The symptoms of fibromyalgia and post-traumatic stress disorder are so similar that many people have wondered if one may be mistaken for the others. Studies have shown that this is rarely the case.
In a surprise twist, however, recent studies looking at the question of is fibromyalgia linked to PTSD have discovered that the answer is a resounding “yes.”
If you have one you now have a much higher risk factor for the other. Even more interesting is that the majority of the recent studies looked at the male population only in regards to the fibromyalgia.
This is a huge step forward in recognizing that fibromyalgia is not a woman’s disease, but a disease that anyone can get.
The symptom cluster in a male may include different items than are currently listed in the general (female based) symptom cluster criteria.
What new studies are showing
Recent studies have been showing more of a crossover in symptomology for both disorders, but one stands out. A research group looked at the symptoms of a group of men with PTSD to see if they qualified for a fibromyalgia diagnosis.
They found that a remarkable number of men in the group met the criteria, while those in the control group who suffered from depression or no psychiatric illness did not come close to being considered to have fibromyalgia.
This was the first time that men were looked at closely in regards to fibromyalgia, and one of the few studies to feature both that and PTSD. This has a great deal of importance to you, male or female.
What does this mean for you?
Whether you suffer from fibromyalgia or PTSD, the studies now show that there is an increased risk factor for you developing the companion disorder you are missing. This is going to play a very important role in your treatment.
If someone with the diagnosis of PTSD is not medically treated for their fibromyalgia, their ability to overcome the pain and suffering of the PTSD is going to be severely hindered by the pain and suffering of the untreated fibromyalgia.
Conversely, knowing that having fibromyalgia can raise your risk of having post-traumatic stress disorder can give you and your doctors a chance to act proactively so you do not suffer as greatly from this illness.
How do you get PTSD?
PTSD is related to traumatic events. The experience of trauma – physical, psychological or emotional – can cause an imbalance in certain chemicals that then lead to a high-stress reaction and low-stress tolerance.
This translates into anxiety, depression, panic, flashbacks, and other symptoms. The trauma can occur at any point in your life. Interestingly enough, facing adversity in early life has been connected to developing fibromyalgia for a long time.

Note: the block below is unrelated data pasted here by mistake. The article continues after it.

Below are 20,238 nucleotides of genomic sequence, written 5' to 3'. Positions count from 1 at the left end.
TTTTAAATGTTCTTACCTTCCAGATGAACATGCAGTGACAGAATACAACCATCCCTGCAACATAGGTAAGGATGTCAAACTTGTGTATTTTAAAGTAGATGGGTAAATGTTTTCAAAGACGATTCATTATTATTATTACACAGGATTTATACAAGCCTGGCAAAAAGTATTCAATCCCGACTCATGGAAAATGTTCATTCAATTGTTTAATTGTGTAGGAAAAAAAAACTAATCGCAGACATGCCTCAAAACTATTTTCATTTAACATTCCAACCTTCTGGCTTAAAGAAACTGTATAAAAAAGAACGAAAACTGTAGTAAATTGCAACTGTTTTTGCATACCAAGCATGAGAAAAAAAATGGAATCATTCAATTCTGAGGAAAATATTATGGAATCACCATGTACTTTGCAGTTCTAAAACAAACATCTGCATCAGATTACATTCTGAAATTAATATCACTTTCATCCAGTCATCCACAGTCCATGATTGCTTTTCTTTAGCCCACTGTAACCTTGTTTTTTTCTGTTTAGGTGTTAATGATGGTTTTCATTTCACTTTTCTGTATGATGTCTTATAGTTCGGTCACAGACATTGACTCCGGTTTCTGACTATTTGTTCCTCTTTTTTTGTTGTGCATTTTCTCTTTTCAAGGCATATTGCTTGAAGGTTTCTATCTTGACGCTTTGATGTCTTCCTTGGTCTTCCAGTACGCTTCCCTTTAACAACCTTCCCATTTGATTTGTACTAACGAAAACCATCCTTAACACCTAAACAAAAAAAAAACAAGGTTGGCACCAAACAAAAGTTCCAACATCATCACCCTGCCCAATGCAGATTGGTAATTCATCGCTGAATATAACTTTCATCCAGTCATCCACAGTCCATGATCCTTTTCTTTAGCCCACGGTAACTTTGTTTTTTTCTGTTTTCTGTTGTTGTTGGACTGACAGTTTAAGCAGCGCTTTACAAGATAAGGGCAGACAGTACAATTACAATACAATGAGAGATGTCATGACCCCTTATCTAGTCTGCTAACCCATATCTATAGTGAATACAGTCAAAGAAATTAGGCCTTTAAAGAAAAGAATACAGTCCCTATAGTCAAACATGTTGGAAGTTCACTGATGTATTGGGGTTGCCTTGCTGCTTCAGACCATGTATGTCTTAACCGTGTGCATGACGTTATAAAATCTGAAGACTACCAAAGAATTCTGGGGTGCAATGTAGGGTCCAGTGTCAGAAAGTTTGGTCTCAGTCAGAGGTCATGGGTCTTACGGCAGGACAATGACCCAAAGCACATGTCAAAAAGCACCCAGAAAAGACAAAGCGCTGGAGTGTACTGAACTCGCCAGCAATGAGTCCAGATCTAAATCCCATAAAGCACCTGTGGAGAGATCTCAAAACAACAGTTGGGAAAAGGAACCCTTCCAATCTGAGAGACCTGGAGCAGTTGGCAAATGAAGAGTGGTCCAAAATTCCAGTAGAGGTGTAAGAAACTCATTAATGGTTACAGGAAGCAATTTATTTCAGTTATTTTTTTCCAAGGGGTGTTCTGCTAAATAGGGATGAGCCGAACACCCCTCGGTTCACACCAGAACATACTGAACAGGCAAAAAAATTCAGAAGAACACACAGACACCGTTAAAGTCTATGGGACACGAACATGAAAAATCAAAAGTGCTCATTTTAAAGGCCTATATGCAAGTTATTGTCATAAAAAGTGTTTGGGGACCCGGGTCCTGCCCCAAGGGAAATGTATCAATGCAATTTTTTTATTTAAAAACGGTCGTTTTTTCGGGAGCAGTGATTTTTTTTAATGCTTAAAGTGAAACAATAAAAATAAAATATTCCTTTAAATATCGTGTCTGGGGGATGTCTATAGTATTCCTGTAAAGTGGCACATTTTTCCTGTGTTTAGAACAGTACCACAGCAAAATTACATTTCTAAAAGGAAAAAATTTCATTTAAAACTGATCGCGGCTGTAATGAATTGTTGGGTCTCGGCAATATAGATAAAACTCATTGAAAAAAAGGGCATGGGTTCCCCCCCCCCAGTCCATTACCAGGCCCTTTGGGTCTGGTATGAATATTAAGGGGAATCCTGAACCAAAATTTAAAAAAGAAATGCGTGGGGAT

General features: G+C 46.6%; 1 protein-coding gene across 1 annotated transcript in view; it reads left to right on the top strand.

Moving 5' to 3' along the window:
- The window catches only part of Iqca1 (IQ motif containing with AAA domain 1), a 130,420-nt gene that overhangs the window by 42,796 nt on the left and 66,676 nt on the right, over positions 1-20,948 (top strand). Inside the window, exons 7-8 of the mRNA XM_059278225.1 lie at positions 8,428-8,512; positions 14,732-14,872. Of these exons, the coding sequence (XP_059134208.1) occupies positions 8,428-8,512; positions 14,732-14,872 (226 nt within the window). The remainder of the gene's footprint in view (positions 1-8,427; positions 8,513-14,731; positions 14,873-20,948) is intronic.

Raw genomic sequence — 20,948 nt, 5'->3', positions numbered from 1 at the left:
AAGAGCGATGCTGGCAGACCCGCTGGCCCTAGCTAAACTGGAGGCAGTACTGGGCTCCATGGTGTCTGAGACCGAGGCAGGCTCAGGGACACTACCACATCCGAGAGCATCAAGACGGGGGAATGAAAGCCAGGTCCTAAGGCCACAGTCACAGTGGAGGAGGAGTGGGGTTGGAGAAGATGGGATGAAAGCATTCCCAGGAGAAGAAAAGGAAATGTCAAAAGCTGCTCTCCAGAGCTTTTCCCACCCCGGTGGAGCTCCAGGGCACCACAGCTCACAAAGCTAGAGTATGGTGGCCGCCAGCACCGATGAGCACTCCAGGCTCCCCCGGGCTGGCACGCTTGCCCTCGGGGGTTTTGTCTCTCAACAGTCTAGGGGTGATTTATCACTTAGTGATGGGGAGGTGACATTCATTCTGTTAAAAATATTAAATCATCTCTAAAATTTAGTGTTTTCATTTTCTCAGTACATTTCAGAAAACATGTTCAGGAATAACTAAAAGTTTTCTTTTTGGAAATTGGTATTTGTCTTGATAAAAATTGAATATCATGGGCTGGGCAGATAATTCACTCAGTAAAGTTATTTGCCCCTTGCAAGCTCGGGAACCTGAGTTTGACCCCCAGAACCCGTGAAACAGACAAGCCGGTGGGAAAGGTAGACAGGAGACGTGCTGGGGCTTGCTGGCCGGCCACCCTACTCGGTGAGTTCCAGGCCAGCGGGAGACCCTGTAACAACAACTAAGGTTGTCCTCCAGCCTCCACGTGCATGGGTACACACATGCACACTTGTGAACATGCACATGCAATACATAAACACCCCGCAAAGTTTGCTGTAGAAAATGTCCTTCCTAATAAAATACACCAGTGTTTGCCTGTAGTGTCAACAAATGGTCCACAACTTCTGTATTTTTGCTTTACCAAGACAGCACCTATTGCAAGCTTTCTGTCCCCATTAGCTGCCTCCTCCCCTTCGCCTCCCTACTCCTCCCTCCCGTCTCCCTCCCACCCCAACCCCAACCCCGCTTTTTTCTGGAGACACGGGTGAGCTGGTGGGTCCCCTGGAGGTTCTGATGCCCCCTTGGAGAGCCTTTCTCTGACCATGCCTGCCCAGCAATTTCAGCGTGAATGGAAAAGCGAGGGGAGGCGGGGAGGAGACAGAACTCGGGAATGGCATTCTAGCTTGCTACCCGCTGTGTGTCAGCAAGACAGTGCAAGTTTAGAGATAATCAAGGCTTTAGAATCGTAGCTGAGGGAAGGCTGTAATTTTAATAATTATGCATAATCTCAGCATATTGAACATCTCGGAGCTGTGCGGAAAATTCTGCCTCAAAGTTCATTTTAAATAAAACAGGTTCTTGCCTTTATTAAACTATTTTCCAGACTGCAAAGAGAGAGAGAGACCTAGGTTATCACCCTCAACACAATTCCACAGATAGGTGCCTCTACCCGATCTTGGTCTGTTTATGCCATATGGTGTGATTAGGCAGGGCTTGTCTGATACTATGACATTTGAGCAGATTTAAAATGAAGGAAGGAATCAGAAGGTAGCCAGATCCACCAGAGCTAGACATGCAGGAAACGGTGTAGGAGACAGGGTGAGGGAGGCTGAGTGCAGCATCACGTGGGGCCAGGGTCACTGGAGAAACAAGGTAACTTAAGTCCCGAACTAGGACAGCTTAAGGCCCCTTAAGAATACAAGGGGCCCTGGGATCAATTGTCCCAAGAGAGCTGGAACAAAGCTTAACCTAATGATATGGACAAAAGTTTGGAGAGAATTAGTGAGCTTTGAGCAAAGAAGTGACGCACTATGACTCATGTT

Is Fibromyalgia Linked to PTSD?
The thinking about whether fibromyalgia linked to PTSD goes beyond just shared common symptoms. Studies noted that two neurochemicals, and their reactions, both were changed in persons with either or both illnesses present.
The first is the gastrin-releasing peptide (GRP) which is usually only present during emotional confrontations, and the second is the presence of the gene 5-HTTLPR.
Both of these, along with the amygdala, the area of the brain affected in both illnesses, have to do with controlling our fight or flight responses.
Which means they both use serotonin to work. It is the serotonin connection that is most strongly linking fibromyalgia and PTSD together.
The role of serotonin in both
Serotonin imbalances have long been recognized in the treatment of fibromyalgia. It is one of the reasons why the very first medication suggested is an anti-depressant.
The person may or may not be clinically depressed, but their serotonin is definitely going out of balance. Keeping it in check can help prevent further depression.
The constant stress and anxiety associated with PTSD are also characterized by a serotonin imbalance. The role that serotonin plays in pain and inflammation is just beginning to be studied, it may do far more for the body than just keep you from becoming depressed.
Treatments and management support
The treatments and management support methods for fibromyalgia and PTSD are very similar, but there are some core differences.
Medication is a part of both treatments to help control serotonin levels, as are stress relief and management techniques.
You need to make sure that your doctor is aware that fibromyalgia is linked to PTSD so that they can monitor you for the development of symptoms. Adopting lifestyle changes whether you are diagnosed with both or just one is a recommended proactive option.
Lifestyle changes are necessary for both
No matter if what you have been diagnosed with, science knows that an essential part of the treatment and management of fibromyalgia and PTSD is diet and exercise.
The ways that fibromyalgia linked to PTSD in the body via neurochemicals and stress reactions can be greatly reduced or eliminated by making sure you are following a diet recommended for both conditions, and exercising on a regular basis.
Not only will this prevent flare-ups but it can also manage your serotonin levels naturally so less medication is needed. There are also many alternative treatments that have proven successful for both conditions that you should explore.
What you should never allow yourself to forget
When you have fibromyalgia linked to PTSD you cannot afford to forget that one of the core treatments for the disease – stress reduction and management – also is one of the primary treatments for the disorder.
Whether or not your doctor has decided there is a definitive link, you can be proactive in addressing how you handle your stress and you cannot go wrong.
Whether you take up yoga, meditation or just exercising to burn stress away – it is one of the best, and most effective, non-medical treatments you can afford to give yourself. You deserve a high quality of life; take action to make sure you get the life you deserve.
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